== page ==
5. Explore growing technology and how libraries can survive and thrive.  Granted to explore every new Web 2.0 technology would beyond the reach of many, if not all, libraries, but virtual environments have some strong benefits (see below).  Second Life is currently the most prevalent virtual environment used for educational purposes.  Also, if we do not explore growing technologies we will make ourselves irrelevant.  Can we say Google?

4. To utilize the training opportunities.  I have attended lectures by an anthropologist from University of California – Irvine, library conferences, historical presentations, book talks, and worked with colleagues from across the state and country all without leaving the comfort of my easy chair and laptop (of which my cat and I are currently sharing).  Even the U.S. military is exploring how SL can be used to train their soldiers and airman located across the globe.  This cuts down on the travel required which consequently cuts down on the costs of training and lessens our carbon footprint.

3. Promote libraries resources.  Don’t think 2-D and don’t think traditional.  How can we present our unique collections to our users and utilize the capabilites of this environment?  In SL we have the opportunity to turn our unique collections into a museum-like exhibit with information embedded in the pictures or 3-D rendered objects.  I wish I could take credit for this idea, but I shamelessly stole it from Caledon Library.

2. Provide information to users by taking advantage of this unique platform.  This is a partial repeat of #3, but it is important enough to be said again and with a twist. There are some users in Second Life that generate areas that would be impossible to have in real life.  For example, there is a 3-D cell on the Biomedicine Research Lab in which you can actually immerse yourself inside the cell.  You can then click on each item in the cell for information about that item.  How great would it be though if you could also see some information sources (in other words, library resources) when you click on the item?  What a great opportunity for collaboration with a department outside the library.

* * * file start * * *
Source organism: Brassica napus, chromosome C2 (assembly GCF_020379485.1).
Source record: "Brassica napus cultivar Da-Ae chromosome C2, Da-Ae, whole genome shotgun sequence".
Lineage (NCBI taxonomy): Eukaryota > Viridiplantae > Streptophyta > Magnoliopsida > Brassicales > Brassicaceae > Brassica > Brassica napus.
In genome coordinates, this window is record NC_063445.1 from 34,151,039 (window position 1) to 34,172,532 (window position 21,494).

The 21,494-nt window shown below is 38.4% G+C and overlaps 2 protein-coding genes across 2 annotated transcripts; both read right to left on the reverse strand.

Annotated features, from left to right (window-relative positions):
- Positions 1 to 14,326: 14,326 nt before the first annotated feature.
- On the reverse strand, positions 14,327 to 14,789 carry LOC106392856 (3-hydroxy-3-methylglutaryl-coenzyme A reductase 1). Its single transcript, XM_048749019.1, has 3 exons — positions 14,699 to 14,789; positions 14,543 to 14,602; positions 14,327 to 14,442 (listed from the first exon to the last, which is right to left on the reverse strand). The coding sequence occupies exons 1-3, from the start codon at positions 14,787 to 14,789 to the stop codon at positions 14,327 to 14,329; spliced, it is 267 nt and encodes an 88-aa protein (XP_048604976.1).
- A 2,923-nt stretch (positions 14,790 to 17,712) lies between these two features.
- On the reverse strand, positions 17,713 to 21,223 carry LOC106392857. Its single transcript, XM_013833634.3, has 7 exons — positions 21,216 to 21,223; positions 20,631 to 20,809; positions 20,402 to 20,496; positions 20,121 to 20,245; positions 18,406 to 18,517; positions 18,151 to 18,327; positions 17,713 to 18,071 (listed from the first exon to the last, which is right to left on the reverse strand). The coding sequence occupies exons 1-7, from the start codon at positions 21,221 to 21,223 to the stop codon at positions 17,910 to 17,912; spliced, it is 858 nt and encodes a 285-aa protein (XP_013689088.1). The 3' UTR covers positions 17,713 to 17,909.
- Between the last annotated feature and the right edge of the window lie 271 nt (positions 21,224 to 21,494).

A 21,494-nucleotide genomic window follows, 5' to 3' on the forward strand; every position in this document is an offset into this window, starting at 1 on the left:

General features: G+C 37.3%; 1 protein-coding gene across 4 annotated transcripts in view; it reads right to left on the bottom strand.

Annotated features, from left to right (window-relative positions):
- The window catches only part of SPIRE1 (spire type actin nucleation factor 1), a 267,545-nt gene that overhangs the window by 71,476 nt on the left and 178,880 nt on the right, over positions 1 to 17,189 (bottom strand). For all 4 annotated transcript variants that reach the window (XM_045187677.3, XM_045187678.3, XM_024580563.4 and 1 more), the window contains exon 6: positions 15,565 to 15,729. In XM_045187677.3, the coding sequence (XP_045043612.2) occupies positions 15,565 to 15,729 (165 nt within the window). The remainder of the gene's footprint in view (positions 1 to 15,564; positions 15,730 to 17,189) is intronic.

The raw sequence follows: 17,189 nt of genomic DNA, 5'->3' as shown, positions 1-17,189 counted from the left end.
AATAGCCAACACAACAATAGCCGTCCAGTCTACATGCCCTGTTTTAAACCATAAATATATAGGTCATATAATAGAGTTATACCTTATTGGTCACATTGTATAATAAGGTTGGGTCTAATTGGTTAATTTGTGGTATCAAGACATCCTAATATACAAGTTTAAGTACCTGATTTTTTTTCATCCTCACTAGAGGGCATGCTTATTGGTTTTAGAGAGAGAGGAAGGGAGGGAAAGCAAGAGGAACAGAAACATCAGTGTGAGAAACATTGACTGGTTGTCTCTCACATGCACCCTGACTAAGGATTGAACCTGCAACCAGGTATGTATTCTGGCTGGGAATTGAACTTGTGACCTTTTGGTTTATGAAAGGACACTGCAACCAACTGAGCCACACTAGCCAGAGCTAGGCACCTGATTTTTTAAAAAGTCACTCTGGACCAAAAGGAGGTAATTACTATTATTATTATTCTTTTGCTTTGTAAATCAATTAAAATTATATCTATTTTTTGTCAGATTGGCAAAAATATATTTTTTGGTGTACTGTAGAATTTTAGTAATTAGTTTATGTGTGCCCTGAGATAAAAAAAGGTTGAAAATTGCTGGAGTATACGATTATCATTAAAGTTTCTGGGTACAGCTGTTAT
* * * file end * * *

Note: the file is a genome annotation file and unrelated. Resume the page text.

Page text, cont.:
1. To provide a service to our patrons.  Is not our main mission all about the services we can provide our patrons?  It may be in a very non-traditional manner such as those listed above, but we still owe them that service.  Also, there are users who fare better in a virtual environment than in a real life one.  There are those who would sneer and blame it on web 2.0 technologies such as virtual environments.  This is not always the case. There are those with other reasons be it a physical disability that does not allow them to or makes it difficult for them to leave their house or a developmental disability such as autism in which those users may find face-to-face communication very difficult.  We go out of our way to provide multi-lingual material for our users who do not speak English, so why do we not provide that same service for our users who have other communication barriers?

I will step off of my soap box, and give you a chance to comment.  What other reasons do librarians have to be in Second Life?